TUMBY BAY - Around 1958 my father drove to the top of a hill on a deserted road in our 1948 Austin A40 and planted his foot to the floor.
We hurtled down the hill at increasing speed and when the car levelled out it had hit 61 mph. That’s about 98 kilometres an hour.
According to Austin, their car was supposed to be capable of 70 mph (about 113 kph) but vehicle manufacturer’s claims are usually exaggerated.
The speed limit in those days was 60 mph, or about 96 kph, so we were breaking the law, very slightly.
My 40-year old father was exhilarated and grinning all over his face. I was quite impressed too. It was a valiant effort for a 10 year old car.
Then he gave me a serious look. “We’d better not mention this to your mother or your sisters.”
Whereas my father’s interest in speed had more to do with the adrenaline rush that it produced, modern day interest in speed is more fixated on increased production and financial success.
The need for speed has been a driving force for humanity since the beginning of the industrial revolution, which occurred between 1760 and about 1840.
The cult of speed is inextricably linked to a sense of urgency. Books have been written about the benefits of urgency and how to cultivate it in modern business methods.
Benjamin Franklin famously said, “Time is money”. Franklin’s logic was based on the idea that time is linear. He thought that time was a scarce finite resource, you either made use of it or lost it.
In a world obsessed with speed and doing more and more in less and less time, every moment feels like a race against the clock.
In the West we have become so obsessed with the culture of speed that we fail to notice the damage it is doing to us. We now live the fast life instead of the good life.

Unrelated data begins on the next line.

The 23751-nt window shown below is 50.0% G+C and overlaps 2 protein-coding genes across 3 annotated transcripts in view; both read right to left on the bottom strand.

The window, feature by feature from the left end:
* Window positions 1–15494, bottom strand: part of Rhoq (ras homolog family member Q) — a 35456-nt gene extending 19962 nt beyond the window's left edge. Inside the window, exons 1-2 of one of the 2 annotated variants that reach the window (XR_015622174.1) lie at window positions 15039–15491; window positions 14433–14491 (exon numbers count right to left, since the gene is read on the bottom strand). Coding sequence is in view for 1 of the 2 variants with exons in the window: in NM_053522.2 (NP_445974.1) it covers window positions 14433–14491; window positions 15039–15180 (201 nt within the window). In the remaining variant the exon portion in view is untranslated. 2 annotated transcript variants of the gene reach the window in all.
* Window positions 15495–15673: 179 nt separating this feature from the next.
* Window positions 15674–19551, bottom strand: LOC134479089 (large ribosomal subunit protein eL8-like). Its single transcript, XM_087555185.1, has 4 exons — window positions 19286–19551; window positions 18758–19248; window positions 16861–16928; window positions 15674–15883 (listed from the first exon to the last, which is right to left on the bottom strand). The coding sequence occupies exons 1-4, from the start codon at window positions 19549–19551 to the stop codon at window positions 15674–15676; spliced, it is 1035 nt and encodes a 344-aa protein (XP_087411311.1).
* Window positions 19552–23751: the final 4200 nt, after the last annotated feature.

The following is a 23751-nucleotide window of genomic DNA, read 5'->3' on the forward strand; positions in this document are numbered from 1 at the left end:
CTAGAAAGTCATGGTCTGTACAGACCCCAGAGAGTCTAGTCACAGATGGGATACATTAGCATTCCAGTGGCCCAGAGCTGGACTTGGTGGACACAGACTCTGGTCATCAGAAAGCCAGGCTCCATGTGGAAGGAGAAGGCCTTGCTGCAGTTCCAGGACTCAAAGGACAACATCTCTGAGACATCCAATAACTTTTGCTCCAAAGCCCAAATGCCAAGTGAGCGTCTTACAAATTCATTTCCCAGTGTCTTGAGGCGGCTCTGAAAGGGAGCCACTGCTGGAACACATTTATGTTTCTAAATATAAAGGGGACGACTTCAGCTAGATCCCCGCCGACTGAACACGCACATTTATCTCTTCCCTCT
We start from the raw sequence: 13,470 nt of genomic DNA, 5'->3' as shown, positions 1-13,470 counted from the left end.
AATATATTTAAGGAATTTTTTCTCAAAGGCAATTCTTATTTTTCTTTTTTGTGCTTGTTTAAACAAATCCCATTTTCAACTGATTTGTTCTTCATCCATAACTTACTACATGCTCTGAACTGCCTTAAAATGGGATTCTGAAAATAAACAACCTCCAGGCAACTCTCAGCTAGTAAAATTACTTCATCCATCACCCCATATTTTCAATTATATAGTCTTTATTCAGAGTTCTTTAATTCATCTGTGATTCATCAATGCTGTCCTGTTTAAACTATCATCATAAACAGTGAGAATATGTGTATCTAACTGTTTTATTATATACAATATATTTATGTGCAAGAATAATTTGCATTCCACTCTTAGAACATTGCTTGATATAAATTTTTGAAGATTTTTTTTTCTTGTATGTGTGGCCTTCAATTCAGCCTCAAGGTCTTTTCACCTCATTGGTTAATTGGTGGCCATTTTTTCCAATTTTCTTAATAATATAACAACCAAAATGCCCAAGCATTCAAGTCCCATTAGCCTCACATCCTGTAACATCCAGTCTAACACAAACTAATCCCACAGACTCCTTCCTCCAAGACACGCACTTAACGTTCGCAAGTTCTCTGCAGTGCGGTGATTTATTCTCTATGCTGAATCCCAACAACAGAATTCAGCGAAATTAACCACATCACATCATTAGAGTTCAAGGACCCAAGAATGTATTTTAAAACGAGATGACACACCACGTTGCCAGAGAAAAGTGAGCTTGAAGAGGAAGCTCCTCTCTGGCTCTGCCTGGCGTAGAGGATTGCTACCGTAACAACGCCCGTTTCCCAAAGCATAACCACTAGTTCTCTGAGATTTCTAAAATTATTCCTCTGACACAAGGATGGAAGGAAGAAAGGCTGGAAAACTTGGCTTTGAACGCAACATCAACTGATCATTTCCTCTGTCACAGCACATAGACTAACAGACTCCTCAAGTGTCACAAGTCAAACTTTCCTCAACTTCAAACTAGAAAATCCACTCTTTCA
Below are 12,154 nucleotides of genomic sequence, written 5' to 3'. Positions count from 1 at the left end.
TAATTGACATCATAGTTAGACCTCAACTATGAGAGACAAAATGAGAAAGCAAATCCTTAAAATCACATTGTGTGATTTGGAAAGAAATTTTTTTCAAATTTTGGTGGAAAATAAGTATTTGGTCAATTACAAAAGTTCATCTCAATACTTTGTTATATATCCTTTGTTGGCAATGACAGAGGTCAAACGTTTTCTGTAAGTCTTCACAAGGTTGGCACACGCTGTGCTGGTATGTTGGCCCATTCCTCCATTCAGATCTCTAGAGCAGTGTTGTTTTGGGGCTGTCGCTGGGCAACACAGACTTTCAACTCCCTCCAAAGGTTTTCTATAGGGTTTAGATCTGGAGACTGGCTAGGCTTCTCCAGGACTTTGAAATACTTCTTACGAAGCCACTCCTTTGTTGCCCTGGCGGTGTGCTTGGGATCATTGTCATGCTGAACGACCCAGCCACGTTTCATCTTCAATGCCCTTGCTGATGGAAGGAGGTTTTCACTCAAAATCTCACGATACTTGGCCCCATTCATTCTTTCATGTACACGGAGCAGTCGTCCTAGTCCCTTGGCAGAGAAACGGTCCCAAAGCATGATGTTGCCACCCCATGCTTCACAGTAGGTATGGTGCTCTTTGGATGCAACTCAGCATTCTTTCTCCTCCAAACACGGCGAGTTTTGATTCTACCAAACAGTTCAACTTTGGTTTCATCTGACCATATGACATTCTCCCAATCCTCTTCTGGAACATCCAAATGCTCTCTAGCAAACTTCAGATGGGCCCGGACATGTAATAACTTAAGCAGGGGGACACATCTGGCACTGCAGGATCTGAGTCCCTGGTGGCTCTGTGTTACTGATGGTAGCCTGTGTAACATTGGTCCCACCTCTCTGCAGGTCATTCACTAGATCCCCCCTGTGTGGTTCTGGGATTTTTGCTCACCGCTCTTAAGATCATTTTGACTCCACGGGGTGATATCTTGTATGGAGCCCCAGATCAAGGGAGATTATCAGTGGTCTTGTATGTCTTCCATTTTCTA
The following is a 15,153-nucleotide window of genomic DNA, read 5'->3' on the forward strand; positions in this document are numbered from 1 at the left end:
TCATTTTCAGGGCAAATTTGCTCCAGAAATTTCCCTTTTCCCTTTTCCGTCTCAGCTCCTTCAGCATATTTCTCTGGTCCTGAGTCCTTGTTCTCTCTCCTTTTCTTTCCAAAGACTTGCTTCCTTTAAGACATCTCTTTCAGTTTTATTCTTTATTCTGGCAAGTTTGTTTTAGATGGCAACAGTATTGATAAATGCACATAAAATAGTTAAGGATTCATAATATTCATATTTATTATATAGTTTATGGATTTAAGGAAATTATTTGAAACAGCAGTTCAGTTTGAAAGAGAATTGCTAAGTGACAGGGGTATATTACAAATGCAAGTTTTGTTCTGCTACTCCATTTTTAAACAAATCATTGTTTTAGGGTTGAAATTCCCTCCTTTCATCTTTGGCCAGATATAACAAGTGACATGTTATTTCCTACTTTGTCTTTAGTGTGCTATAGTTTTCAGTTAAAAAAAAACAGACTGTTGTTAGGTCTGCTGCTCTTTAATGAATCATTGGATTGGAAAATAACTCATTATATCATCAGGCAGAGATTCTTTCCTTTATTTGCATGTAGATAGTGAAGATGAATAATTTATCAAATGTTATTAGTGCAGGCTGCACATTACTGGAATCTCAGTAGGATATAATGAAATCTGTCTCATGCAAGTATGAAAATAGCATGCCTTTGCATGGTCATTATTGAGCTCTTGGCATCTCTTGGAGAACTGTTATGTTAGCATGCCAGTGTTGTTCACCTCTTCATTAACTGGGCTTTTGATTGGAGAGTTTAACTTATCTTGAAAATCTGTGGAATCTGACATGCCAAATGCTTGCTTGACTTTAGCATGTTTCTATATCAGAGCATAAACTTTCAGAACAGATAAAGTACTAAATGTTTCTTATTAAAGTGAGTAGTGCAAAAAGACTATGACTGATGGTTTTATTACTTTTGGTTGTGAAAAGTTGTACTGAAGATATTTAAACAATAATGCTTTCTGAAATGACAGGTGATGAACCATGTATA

Thanks to Benjamin Franklin, and all the financial gurus since, doing things slowly has become synonymous with being lazy and stupid.
When I first went to Papua New Guinea one of the phrases I often heard was “Papuan time”. It was used in a derogatory manner by Europeans who couldn’t get used to the average Papuan’s lack of urgency.
After a while you tended to get used to it and quite a few Europeans adopted it as their own modus operandi. There wasn’t very much that couldn’t wait until tomorrow, or the day after, or perhaps, never.
In those days Papuans regarded time as cyclical, moving in great, unhurried and renewable circles. This contrasted sharply with the European concept of time as linear.
I eventually found this cultural trait attractive. It was one of the things that I found endearing about Papua. One day I took off my wristwatch and I haven’t worn one since.
I was lucky that when I returned to Australia I got a job in a quixotic nook of the public service that didn’t worship time. If there was something to be done you did it. If there wasn’t anything to do you went home early.
Strangely enough we got more done in this fashion and worked longer hours than if we were clock watching.
Unfortunately the human resources mafia caught up with us. They installed things like time clocks and demanded we fill in key performance indicator forms and other meaningless trivia.
This stuff was easy enough to get around. The first one in of a morning and last one out the door in the afternoon punched everyone’s time card for them.
We discovered that nobody in HR read the KPI forms so it was easy to keep reproducing the same garbage month after month.
The HR mafia’s most ludicrous direction regarded fieldwork. We were commanded that no matter where we were we had to stop work at 5 pm sharp.
That we might be bush-bashing through the scrub at that time looking for a suitable campsite or stuck on a clay pan repairing the fourth puncture for the day didn’t seem to occur to them.
At weekends we weren’t supposed to work at all. Presumably we had to sit in camp and twiddle our thumbs until Monday morning.
Apparently all this had to do with budgetary constraint and the fear we might claim overtime.
These directions were ignored, of course, and the paperwork suitably doctored.
However, after a while even this became burdensome, so I kissed the public service goodbye and branched out on my own as a consultant.
I never regretted it. I could work at my own speed and if I felt like sitting up at 2 am working, I did so. Same with if I felt like goofing off for a couple of days.
Papuan time has a lot to recommend it.